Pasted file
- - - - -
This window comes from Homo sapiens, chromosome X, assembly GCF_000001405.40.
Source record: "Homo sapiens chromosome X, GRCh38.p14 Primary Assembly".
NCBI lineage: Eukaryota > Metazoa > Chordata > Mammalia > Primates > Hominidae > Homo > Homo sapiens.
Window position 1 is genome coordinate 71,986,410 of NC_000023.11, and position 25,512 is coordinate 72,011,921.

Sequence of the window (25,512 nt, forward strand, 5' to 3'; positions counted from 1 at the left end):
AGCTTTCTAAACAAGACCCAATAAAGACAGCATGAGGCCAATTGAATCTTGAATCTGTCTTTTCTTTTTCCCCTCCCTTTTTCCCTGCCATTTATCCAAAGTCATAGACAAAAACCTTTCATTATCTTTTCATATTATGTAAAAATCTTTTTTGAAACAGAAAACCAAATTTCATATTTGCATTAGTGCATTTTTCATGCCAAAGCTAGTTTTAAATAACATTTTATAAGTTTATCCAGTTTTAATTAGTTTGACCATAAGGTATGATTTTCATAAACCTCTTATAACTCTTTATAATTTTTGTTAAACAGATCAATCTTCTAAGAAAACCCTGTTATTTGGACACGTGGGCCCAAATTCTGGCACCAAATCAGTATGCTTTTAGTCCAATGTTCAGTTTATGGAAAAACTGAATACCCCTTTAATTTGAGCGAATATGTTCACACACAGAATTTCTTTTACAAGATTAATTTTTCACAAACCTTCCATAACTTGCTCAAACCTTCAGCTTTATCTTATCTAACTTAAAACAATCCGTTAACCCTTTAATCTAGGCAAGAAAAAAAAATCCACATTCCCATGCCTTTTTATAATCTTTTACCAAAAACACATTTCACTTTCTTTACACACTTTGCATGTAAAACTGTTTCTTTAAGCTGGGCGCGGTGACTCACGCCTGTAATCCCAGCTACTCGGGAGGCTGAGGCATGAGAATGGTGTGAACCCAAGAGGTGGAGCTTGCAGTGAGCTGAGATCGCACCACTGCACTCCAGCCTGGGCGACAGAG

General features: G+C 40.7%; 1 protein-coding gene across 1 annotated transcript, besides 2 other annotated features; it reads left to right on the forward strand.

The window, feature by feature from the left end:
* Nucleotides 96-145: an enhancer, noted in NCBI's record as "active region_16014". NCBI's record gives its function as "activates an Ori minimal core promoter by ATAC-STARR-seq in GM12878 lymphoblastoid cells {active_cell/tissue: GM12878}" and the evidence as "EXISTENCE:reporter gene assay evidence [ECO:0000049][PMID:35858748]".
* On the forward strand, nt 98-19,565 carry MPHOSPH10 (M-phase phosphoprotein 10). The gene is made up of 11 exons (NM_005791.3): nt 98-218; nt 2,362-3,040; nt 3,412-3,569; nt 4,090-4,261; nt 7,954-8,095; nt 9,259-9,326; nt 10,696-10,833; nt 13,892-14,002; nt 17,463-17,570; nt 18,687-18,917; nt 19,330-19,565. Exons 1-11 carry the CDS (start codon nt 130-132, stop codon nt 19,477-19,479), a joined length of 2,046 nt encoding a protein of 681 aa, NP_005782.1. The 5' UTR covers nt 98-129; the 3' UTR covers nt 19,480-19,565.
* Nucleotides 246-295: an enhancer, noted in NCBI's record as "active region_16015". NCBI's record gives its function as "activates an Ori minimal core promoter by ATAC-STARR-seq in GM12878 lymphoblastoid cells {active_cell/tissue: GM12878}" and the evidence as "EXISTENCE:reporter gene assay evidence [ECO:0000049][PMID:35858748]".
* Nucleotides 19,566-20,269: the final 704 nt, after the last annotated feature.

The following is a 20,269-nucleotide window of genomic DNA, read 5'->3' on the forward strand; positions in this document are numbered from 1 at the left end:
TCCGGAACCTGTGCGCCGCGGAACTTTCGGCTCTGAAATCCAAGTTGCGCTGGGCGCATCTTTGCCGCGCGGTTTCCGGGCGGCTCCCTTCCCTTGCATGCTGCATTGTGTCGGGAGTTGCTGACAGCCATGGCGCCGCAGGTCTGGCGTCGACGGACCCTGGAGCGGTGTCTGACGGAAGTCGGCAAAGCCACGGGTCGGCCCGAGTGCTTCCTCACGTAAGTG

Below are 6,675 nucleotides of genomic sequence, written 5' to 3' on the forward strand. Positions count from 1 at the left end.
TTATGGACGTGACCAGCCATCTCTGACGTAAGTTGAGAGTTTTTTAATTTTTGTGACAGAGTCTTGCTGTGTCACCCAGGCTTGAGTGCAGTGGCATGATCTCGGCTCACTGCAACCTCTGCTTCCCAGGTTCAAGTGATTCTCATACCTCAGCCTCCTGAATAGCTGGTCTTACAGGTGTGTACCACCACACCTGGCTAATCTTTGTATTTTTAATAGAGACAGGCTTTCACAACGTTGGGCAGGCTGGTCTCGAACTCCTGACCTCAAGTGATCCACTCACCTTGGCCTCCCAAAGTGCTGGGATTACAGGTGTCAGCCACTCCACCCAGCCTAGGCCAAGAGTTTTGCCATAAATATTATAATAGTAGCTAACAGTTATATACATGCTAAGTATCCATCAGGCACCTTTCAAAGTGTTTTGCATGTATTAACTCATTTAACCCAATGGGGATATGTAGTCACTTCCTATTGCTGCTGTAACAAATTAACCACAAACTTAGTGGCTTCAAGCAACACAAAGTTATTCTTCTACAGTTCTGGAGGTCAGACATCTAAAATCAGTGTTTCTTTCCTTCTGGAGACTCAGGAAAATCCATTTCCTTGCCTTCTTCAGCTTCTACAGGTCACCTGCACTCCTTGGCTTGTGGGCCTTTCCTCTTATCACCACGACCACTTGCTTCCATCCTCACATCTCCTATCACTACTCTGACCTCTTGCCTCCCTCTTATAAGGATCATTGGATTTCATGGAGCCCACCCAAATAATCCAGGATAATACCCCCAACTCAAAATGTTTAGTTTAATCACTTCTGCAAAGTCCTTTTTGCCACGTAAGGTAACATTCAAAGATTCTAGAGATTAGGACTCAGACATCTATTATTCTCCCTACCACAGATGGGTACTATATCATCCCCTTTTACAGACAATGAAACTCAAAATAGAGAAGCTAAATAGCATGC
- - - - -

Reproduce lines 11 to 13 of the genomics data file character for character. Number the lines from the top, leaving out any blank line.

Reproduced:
* Nucleotides 246-295: an enhancer, noted in NCBI's record as "active region_16015". NCBI's record gives its function as "activates an Ori minimal core promoter by ATAC-STARR-seq in GM12878 lymphoblastoid cells {active_cell/tissue: GM12878}" and the evidence as "EXISTENCE:reporter gene assay evidence [ECO:0000049][PMID:35858748]".
* Nucleotides 19,566-20,269: the final 704 nt, after the last annotated feature.

The following is a 20,269-nucleotide window of genomic DNA, read 5'->3' on the forward strand; positions in this document are numbered from 1 at the left end: